De Potentieel Beschermende Rol van Vetweefsel Tijdens Kritieke Ziekte
Critical illness is the disease state in which the function of one or more organ is hampered to the extent that the patient will die shortly, unless intensive medical support is administered. Although the majority of patients are discharged from the intensive care unit within 5 days, at least30% remain dependent on intensive care for a longer period. Mortality in these prolonged critically ill patients still remains around 20% worldwide. Critically ill patients requiring prolonged intensive care display a feeding-resistant hyper catabolism characterized by profound protein loss. Muscle tissue functions as a great protein reservoir providing amino acids for gluconeogenesis and synthesis of acute-phase proteins in the liver. Muscles provide substrate to reparative cells for healing, especially in the acute phaseof critical illness when food intake and nutrient absorption are compromised. Consequently, when critical illness is prolonged, the profound decrease of lean body mass evokes weakness, delays weaning from mechanicalventilation, and impairs rehabilitation. At the same time, paradoxically, adipose tissue is preserved. Moreover, aggressive nutritional support does not prevent protein loss in spite of fat gain. The primary metabolic role of adipose tissue is to store excess energy as triglycerides. This excess energy mainly originates from circulating lipids, which are taken up by adipocytes. A much smallerpart of the stored triglycerides in adipocytes is de novo synthesized from circulating carbohydrates through lipogenesis. Critically ill patients suffer from dyslipidemia and hyperglycemia. The severity of these alterations is associated with adverse outcome. Moreover, elevated circulating glucose and triglycerides levels can aggravate vital organ function during critical illness.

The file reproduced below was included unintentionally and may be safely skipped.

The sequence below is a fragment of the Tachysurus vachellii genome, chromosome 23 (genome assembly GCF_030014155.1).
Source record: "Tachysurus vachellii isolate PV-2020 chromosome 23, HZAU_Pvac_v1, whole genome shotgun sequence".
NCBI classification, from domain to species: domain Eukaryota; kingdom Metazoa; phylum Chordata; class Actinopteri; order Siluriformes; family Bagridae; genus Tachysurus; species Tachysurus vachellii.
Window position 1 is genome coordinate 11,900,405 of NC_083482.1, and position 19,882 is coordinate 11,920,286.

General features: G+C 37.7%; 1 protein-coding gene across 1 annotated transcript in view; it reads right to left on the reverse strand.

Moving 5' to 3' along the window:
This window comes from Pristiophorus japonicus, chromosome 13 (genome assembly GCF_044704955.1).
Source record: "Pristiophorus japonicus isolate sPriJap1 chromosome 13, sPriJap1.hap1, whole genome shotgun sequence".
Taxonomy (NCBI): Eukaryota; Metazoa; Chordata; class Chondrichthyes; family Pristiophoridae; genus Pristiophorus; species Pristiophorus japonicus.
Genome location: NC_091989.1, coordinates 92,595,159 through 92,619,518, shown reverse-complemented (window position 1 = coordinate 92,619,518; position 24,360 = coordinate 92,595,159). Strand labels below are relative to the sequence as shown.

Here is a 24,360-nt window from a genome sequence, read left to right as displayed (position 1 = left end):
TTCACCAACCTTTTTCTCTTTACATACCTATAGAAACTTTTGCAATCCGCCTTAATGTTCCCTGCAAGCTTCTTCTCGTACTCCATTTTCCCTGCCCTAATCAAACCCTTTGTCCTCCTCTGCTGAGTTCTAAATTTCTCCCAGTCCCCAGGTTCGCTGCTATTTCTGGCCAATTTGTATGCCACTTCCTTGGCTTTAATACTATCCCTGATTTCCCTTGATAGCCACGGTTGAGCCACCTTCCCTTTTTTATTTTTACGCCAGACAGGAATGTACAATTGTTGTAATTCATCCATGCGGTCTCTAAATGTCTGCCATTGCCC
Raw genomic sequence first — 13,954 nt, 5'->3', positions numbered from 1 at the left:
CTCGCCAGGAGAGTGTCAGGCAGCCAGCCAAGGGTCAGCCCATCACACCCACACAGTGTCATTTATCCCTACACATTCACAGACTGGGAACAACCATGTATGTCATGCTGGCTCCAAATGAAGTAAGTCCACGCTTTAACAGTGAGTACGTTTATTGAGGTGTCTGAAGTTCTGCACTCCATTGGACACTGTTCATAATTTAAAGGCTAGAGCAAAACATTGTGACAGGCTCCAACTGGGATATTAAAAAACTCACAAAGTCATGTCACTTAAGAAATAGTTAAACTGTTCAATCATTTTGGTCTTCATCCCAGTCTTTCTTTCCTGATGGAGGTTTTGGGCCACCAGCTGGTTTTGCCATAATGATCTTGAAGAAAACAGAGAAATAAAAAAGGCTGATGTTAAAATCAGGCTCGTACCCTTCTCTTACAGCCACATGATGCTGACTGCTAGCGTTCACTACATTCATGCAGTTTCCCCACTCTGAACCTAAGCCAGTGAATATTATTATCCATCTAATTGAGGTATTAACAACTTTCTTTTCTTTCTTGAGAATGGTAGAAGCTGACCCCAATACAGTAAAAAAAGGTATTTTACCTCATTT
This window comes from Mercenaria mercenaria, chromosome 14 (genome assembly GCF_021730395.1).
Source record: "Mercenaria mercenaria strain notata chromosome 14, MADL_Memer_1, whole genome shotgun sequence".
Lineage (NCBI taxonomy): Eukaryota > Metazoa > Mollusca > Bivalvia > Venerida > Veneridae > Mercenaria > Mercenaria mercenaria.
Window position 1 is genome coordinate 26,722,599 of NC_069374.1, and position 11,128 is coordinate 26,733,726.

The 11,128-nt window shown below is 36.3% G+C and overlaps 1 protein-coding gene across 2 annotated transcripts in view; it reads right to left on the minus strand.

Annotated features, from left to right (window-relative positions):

We hypothesized that adipose tissue during prolonged critical illness could respond to increased levels of circulating toxic metabolites by increasing its storage properties. We studied this hypothesis by elucidating the nutritional impact on adipogenesis and macrophage accumulation during critical illness in human adipsoe tissue bioppsies and in our mouse model of critical illness. Secondly, we investigated wehter pre-existing obesity induces a different resposne to critical illness, again in human adipose tissue biopsies and in our mouse model of critical illness.